GraalVM 22.0 digs up fresh Truffle APIs, better heap isolation

GraalVM 22.0

Oracle-bred GraalVM just saw its version count being upped to 22.0, promising enterprise customers heap isolation while open source users are meant to profit from Native Image and Truffle enhancements.

GraalVM is a runtime for applications written in Java, JavaScript, LLVM languages like C, Python, Ruby, R, and Scala, which comes in an open source community and a commercial flavour. The latter is included in Oracle Cloud, Java SE, and Java Desktop subscriptions, and offers additional performance optimisations, security features, and round-the-clock support from Oracle.

Since the last update, the compiler inside the enterprise edition has been reworked to treat profiling information more efficiently, which includes automatically switching to an ahead-of-time mode where useful. The enterprise variant also comes fitted with loop rotation optimization, a mechanism to turn uncounted loops into counted ones so they can profit from the same optimizations, and an initial version of Polyglot Isolates. Isolates ensure heaps of host and guest applications are separated to improve security and memory isolation, while reducing startup and warmup time.

New additions available to all users mainly concern the project’s Native Image technology and the Truffle framework for creating GraalVM languages and instrumentations. Native Image allows developers to ahead-of-time compile Java code into standalone executables, which are meant to distinguish themselves from JVM programs by a reduced startup time and memory overhead. The latest iteration tries to up the ante by producing smaller images thanks to a new encoding for stack frame metadata and making the serial garbage collector the default (which is also hoped to reduce GC time).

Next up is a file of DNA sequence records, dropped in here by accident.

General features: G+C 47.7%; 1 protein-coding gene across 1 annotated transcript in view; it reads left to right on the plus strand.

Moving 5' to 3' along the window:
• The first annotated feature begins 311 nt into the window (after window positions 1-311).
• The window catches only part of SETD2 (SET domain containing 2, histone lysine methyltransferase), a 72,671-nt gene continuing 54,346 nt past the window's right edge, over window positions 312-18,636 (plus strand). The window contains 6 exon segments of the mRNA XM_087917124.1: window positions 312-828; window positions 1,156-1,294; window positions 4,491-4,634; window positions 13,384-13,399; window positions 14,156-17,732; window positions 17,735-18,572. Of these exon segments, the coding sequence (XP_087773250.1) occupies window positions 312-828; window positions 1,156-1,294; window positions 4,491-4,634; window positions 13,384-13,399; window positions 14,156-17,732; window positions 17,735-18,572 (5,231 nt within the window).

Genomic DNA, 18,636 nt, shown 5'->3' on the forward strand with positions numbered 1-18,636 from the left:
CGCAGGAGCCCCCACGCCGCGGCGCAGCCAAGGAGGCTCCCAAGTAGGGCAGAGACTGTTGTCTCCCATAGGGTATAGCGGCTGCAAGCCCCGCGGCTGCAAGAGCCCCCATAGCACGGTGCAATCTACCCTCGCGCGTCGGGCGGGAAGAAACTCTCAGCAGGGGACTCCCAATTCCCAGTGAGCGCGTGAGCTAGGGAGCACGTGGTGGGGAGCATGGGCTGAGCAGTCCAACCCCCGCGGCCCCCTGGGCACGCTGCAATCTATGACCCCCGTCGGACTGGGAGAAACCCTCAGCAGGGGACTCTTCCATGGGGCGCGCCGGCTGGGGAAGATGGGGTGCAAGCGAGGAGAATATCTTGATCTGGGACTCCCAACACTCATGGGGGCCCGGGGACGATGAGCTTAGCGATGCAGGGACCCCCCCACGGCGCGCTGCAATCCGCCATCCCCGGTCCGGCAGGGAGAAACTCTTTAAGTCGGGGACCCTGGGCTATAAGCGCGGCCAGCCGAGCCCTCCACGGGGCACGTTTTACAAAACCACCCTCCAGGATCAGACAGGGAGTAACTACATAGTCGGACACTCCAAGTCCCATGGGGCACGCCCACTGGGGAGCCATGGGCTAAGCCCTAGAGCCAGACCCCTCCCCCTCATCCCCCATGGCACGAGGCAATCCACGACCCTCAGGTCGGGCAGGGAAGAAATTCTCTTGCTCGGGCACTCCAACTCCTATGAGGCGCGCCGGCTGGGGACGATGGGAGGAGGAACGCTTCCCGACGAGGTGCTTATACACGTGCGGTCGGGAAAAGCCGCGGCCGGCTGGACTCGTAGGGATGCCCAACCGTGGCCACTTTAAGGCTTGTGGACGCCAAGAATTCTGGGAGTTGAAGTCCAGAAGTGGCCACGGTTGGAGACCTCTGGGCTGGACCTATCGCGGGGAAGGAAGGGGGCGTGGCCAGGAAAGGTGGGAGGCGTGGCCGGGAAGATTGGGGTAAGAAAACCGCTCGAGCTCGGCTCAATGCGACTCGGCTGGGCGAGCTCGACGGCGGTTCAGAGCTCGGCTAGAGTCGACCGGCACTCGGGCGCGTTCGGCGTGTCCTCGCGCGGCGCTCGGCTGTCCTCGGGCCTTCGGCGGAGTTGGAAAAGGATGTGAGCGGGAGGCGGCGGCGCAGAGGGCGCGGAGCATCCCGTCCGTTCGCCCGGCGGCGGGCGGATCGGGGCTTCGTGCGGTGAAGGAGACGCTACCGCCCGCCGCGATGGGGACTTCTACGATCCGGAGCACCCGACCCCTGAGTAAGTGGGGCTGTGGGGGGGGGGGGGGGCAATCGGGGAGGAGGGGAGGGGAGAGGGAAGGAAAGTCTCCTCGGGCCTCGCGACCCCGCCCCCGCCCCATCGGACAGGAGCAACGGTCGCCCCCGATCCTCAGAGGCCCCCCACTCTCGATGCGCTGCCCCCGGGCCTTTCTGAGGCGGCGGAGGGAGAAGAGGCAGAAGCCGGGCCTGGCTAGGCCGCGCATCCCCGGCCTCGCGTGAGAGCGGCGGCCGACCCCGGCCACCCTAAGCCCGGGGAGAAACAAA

It also learned to work with more options of the Java Platform Module System and apply module-related ones in a way that should help prevent class loading errors. A new attribute allows devs to specify whether an entry point should automatically be added to a shared library, while progress bars and additional information in the output of native-image provide better insight into the state of a build.

An enhancement in Truffle that seems worth highlighting are sharing layers, a set of language instances sharing code with one or more polyglot contexts. It was added to ensure that every node created by a language instance can only be observed by one language at a time, which is hoped to simplify language implementations since node sharing doesn’t have to be supported in all cases anymore. In this context, new options --engine.TraceCodeSharing, --engine.ForceCodeSharing, and --engine.DisableCodeSharing could also be of interest, as they let devs log debug information on code sharing, and force the process for testing purposes.

Other than that Truffle now comes with an Exit API offering a unified form for closing of contexts across languages, and additional interfaces for and, that support the copying and swapping of frame slots, and add namespaces of index-based and auxiliary slots in Frame.

GraalVM 22 drops support for Java 8 and removes JDK versions 12-16, users however gain support for most Ruby 3 changes, except parser and key argument changes and parallel execution feature Ractor. More information on compatibility and changes can be found in the GraalVM release notes.